Dilip Bagri's father founded the small brokerage he runs in the Bombay Stock Exchange building on historic Dalal Street. Now, he's not sure how much longer he'll be in business.
What worries Bagri is a sweeping modernization of India's century-old trading system called badla, which combines features of forward and margin trading. The legal but minimally regulated and risky system allows investors to trade stocks with little cash. What's more, they can settle the trade up to five days later--and can pay a fee to delay settlement even longer. The system is fueled by financings from individuals and companies, lured by the high rate of return.
The badla system has long been used by honest brokers but is prone to abuse. Heavy gamblers can lose money for days without the market knowing how much. That's what happened in March on the Calcutta Stock Exchange. Market guru Ketan Parekh and his followers failed to cover their badla-financed positions, and the Indian market went into a tailspin from which it has yet to recover.
BAFFLED. A history of such disasters has prompted the Securities & Exchange Board of India (SEBI) to drag India's securities markets into the modern world. New trading rules and instruments, which go into effect on July 2, will bring India daily settlement, single stock options, and, later, real-time electronic payment and regulated margin trading. Futures and options on the benchmark Sensex and Nifty indexes were launched last year.
But for small dealers like Bagri, who is vice-chairman of the Bombay Stock Exchange Brokers' Forum, the costs of upgrading will be prohibitive. Brokers will have to meet capital adequacy standards and upgrade software. Combined costs could be as high as $100,000. Bagri predicts that baffled investors and dealers will stop trading. "My business could go under," he says, and so could two-thirds of India's estimated 2,000 brokers.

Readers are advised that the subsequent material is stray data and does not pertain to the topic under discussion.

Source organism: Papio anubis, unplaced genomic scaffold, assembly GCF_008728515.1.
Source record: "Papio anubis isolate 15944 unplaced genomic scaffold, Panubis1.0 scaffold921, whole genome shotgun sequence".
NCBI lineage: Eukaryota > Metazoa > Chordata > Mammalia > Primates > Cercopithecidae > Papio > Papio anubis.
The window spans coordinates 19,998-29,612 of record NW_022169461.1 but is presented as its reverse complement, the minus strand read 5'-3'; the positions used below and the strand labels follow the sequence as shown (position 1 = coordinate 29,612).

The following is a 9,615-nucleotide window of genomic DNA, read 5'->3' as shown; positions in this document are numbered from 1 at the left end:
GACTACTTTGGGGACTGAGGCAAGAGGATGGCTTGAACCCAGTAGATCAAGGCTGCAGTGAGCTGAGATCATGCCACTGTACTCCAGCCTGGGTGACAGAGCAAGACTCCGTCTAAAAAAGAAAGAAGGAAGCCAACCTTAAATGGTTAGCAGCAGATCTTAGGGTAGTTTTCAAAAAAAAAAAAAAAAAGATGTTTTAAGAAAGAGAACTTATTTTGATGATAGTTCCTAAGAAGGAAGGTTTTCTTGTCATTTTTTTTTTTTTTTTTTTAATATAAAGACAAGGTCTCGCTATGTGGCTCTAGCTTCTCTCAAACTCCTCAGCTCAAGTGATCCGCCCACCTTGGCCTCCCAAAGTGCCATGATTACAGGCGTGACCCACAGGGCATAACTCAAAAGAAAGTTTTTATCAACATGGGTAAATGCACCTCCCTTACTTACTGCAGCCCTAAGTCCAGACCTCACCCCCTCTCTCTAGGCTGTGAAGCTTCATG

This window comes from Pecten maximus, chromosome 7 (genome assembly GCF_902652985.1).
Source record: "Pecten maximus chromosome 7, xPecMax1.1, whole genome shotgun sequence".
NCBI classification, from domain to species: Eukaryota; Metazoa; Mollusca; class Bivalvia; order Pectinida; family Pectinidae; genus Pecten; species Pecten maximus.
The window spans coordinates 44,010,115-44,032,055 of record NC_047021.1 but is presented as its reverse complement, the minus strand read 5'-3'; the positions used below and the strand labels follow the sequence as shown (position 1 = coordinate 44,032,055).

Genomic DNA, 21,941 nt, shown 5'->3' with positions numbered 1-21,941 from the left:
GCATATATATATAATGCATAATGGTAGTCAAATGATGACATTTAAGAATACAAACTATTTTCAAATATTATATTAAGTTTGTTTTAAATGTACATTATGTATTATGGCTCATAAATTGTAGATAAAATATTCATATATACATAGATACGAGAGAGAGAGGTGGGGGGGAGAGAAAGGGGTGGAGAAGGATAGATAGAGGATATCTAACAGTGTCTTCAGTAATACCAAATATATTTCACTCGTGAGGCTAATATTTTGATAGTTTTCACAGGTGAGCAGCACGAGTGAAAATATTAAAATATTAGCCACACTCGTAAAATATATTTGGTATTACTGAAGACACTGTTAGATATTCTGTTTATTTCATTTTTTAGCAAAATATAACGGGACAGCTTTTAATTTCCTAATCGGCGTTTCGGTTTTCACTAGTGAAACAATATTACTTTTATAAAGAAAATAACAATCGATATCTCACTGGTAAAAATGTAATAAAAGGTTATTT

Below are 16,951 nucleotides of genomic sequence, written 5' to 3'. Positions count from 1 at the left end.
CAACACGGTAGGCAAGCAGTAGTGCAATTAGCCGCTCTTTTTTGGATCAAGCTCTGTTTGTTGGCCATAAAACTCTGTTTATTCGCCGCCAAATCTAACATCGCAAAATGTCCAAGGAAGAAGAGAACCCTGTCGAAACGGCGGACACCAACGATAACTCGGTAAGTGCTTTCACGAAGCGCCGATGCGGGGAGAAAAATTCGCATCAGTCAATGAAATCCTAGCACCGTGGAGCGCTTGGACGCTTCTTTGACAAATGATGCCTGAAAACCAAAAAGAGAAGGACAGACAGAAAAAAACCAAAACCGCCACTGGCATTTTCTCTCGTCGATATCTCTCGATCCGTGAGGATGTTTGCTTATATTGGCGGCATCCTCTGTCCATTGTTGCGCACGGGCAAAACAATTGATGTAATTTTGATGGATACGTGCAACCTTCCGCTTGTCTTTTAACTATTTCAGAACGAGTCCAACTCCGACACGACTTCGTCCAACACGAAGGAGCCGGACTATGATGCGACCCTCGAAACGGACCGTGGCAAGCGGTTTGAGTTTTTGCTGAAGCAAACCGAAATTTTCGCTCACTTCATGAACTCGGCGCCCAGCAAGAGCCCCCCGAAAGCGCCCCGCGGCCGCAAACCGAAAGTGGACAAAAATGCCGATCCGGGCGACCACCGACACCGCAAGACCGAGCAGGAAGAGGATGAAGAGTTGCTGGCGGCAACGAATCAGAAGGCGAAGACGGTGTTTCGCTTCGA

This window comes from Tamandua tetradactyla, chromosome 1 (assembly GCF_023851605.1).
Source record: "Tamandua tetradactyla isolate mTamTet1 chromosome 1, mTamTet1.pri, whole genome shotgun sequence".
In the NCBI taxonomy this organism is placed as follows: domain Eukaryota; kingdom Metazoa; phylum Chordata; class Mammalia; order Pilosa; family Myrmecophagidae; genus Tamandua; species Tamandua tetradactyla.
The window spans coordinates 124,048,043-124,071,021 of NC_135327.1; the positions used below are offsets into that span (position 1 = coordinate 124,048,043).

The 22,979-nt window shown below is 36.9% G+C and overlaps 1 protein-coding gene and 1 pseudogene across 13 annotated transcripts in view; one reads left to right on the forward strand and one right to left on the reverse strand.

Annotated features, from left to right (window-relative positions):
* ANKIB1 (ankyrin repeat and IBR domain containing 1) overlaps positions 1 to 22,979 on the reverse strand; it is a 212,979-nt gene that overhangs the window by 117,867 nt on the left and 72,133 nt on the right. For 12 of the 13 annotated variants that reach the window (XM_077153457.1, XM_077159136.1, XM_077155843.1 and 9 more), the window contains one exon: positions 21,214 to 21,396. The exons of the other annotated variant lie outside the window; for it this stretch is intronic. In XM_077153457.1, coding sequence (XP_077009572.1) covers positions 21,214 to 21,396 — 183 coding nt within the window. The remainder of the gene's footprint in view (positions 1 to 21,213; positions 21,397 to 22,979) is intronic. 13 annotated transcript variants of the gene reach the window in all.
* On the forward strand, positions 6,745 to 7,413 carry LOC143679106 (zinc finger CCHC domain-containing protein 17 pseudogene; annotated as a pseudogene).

Not everyone laments the end of badla. "We will now be in line with global good practices," says Nagendra Parakh, chief general manager for derivatives and venture capital at India's Securities Board. Settling and paying for trades on the same day limits the damage one person can do.
The upgrade will give foreign and Indian institutional investors, who weren't permitted to use badla, legitimate ways to hedge their bets on individual securities. The reform will also introduce transparency and keep marginal players out of the market. And it will draw more foreign investors, says Khozu Arsiwalla, head of futures and options at J.P. Morgan Chase & Co. in Bombay.
Bombay's local brokers see that as cold comfort. "What happens globally," says Bagri, "is different. We have a separate set of circumstances. There is nothing wrong with the old system." SEBI regulator Nagendra Parakh says the small brokers are panicking unnecessarily: "They'll find other means of arbitrage. Their fears are uncalled for." Other brokers embrace the change. Says Parag Parikh, who runs an advisory and brokerage service in Bombay: "With this system, all the illiteracy of the market will vanish." Confusion at the start of the new trading is a certainty. But the reforms will transform India's exchanges from bazaars to modern bourses. By Manjeet Kripalani in Bombay